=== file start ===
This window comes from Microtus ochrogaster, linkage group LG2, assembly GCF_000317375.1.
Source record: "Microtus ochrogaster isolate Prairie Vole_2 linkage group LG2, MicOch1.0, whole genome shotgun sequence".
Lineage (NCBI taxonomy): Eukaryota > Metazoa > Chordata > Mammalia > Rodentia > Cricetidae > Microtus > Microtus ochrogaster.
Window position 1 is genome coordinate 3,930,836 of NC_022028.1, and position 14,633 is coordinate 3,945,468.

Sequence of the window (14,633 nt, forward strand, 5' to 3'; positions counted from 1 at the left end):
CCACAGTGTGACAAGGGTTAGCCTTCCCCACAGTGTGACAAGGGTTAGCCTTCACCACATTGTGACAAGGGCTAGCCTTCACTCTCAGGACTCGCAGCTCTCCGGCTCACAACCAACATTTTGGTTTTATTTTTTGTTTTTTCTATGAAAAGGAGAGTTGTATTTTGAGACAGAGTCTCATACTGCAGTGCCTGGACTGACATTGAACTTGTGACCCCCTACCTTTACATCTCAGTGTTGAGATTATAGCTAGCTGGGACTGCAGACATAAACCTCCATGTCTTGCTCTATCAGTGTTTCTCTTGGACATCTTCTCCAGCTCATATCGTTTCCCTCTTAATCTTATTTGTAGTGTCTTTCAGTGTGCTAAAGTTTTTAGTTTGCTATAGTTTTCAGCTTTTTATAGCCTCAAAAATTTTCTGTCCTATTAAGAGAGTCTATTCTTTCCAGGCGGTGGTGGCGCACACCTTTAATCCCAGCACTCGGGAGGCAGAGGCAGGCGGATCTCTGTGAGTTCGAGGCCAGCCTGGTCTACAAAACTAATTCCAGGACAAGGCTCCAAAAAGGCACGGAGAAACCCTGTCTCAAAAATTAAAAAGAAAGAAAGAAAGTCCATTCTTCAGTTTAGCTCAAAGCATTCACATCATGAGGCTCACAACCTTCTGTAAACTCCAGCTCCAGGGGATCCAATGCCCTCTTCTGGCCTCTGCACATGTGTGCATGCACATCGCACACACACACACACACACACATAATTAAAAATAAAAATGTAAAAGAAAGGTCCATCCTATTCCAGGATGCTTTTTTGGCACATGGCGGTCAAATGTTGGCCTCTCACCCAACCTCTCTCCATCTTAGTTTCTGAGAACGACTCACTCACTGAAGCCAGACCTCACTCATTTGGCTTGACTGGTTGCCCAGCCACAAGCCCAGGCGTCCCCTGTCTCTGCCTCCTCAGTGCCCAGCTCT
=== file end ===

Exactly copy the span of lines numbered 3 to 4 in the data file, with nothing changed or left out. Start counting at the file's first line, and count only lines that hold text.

Lineage (NCBI taxonomy): Eukaryota > Metazoa > Chordata > Mammalia > Rodentia > Cricetidae > Microtus > Microtus ochrogaster.
Window position 1 is genome coordinate 3,930,836 of NC_022028.1, and position 14,633 is coordinate 3,945,468.